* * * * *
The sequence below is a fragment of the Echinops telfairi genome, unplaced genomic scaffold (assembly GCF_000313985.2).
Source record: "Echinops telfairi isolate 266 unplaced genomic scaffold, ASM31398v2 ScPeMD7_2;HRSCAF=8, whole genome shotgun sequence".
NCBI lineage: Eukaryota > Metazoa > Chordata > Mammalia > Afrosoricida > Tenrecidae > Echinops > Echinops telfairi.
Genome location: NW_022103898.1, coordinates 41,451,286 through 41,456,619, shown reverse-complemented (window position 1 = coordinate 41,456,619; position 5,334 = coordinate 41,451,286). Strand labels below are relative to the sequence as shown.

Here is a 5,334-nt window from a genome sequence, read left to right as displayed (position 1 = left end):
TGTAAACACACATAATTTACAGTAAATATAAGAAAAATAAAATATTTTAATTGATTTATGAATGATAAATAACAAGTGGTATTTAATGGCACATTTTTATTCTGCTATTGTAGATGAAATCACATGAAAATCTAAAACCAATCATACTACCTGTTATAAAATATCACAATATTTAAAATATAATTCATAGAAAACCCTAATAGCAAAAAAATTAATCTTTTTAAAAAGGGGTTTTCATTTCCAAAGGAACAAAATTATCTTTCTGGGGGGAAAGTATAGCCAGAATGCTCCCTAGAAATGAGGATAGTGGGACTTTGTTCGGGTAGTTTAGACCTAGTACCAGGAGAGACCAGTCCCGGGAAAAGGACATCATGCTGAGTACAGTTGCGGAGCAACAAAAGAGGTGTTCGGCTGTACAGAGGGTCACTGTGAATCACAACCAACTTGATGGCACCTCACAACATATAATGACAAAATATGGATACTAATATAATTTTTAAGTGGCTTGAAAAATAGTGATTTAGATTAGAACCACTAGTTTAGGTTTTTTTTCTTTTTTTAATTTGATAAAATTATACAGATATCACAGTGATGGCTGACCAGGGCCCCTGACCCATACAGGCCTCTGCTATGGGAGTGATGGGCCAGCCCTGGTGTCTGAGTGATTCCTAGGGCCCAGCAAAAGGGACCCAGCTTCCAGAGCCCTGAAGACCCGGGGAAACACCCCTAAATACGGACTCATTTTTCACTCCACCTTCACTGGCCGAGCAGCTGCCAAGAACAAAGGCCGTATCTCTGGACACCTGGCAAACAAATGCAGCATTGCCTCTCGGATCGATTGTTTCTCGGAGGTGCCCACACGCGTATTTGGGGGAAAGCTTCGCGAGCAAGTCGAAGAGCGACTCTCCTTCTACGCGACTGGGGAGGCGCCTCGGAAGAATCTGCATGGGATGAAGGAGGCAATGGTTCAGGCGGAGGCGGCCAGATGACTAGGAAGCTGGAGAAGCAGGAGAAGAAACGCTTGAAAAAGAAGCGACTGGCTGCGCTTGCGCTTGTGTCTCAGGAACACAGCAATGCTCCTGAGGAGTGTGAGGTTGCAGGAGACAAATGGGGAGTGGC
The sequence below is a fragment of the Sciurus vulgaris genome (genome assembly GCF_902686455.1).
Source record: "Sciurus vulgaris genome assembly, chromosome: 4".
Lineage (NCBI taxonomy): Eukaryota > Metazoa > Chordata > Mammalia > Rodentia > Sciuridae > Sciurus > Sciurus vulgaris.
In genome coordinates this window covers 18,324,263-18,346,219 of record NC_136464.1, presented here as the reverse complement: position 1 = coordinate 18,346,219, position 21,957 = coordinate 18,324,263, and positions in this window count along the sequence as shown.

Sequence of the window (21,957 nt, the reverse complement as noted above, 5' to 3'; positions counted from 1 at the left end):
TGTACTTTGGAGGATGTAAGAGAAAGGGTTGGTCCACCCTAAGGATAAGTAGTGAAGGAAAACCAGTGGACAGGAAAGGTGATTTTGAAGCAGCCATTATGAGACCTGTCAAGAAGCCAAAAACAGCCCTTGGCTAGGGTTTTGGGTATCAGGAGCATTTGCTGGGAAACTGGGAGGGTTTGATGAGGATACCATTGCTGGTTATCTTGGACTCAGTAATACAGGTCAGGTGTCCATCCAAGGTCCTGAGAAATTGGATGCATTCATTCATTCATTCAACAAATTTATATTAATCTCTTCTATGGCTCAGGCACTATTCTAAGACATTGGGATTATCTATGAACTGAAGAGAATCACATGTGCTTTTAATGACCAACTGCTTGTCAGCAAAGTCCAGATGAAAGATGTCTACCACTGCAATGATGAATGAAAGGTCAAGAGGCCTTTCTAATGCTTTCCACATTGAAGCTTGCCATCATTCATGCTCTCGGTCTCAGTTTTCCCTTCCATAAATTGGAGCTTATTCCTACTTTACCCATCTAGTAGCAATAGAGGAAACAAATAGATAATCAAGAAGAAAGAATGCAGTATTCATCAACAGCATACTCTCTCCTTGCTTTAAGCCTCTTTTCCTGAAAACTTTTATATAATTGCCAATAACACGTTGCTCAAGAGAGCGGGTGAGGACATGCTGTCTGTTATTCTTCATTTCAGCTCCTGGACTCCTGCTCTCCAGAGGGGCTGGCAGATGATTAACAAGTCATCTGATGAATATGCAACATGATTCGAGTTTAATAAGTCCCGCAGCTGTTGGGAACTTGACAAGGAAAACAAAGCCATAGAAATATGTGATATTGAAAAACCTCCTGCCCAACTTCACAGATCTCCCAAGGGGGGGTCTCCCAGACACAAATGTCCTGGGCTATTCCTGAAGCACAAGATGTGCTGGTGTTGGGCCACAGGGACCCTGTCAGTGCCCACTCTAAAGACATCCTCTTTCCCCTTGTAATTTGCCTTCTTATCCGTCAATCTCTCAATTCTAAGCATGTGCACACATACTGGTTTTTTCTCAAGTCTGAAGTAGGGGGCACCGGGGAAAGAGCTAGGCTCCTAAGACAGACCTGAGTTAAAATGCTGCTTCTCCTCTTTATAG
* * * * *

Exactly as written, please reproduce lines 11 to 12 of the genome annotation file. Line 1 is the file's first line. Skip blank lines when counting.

Sequence of the window (21,957 nt, the reverse complement as noted above, 5' to 3'; positions counted from 1 at the left end):
TGTACTTTGGAGGATGTAAGAGAAAGGGTTGGTCCACCCTAAGGATAAGTAGTGAAGGAAAACCAGTGGACAGGAAAGGTGATTTTGAAGCAGCCATTATGAGACCTGTCAAGAAGCCAAAAACAGCCCTTGGCTAGGGTTTTGGGTATCAGGAGCATTTGCTGGGAAACTGGGAGGGTTTGATGAGGATACCATTGCTGGTTATCTTGGACTCAGTAATACAGGTCAGGTGTCCATCCAAGGTCCTGAGAAATTGGATGCATTCATTCATTCATTCAACAAATTTATATTAATCTCTTCTATGGCTCAGGCACTATTCTAAGACATTGGGATTATCTATGAACTGAAGAGAATCACATGTGCTTTTAATGACCAACTGCTTGTCAGCAAAGTCCAGATGAAAGATGTCTACCACTGCAATGATGAATGAAAGGTCAAGAGGCCTTTCTAATGCTTTCCACATTGAAGCTTGCCATCATTCATGCTCTCGGTCTCAGTTTTCCCTTCCATAAATTGGAGCTTATTCCTACTTTACCCATCTAGTAGCAATAGAGGAAACAAATAGATAATCAAGAAGAAAGAATGCAGTATTCATCAACAGCATACTCTCTCCTTGCTTTAAGCCTCTTTTCCTGAAAACTTTTATATAATTGCCAATAACACGTTGCTCAAGAGAGCGGGTGAGGACATGCTGTCTGTTATTCTTCATTTCAGCTCCTGGACTCCTGCTCTCCAGAGGGGCTGGCAGATGATTAACAAGTCATCTGATGAATATGCAACATGATTCGAGTTTAATAAGTCCCGCAGCTGTTGGGAACTTGACAAGGAAAACAAAGCCATAGAAATATGTGATATTGAAAAACCTCCTGCCCAACTTCACAGATCTCCCAAGGGGGGGTCTCCCAGACACAAATGTCCTGGGCTATTCCTGAAGCACAAGATGTGCTGGTGTTGGGCCACAGGGACCCTGTCAGTGCCCACTCTAAAGACATCCTCTTTCCCCTTGTAATTTGCCTTCTTATCCGTCAATCTCTCAATTCTAAGCATGTGCACACATACTGGTTTTTTCTCAAGTCTGAAGTAGGGGGCACCGGGGAAAGAGCTAGGCTCCTAAGACAGACCTGAGTTAAAATGCTGCTTCTCCTCTTTATAG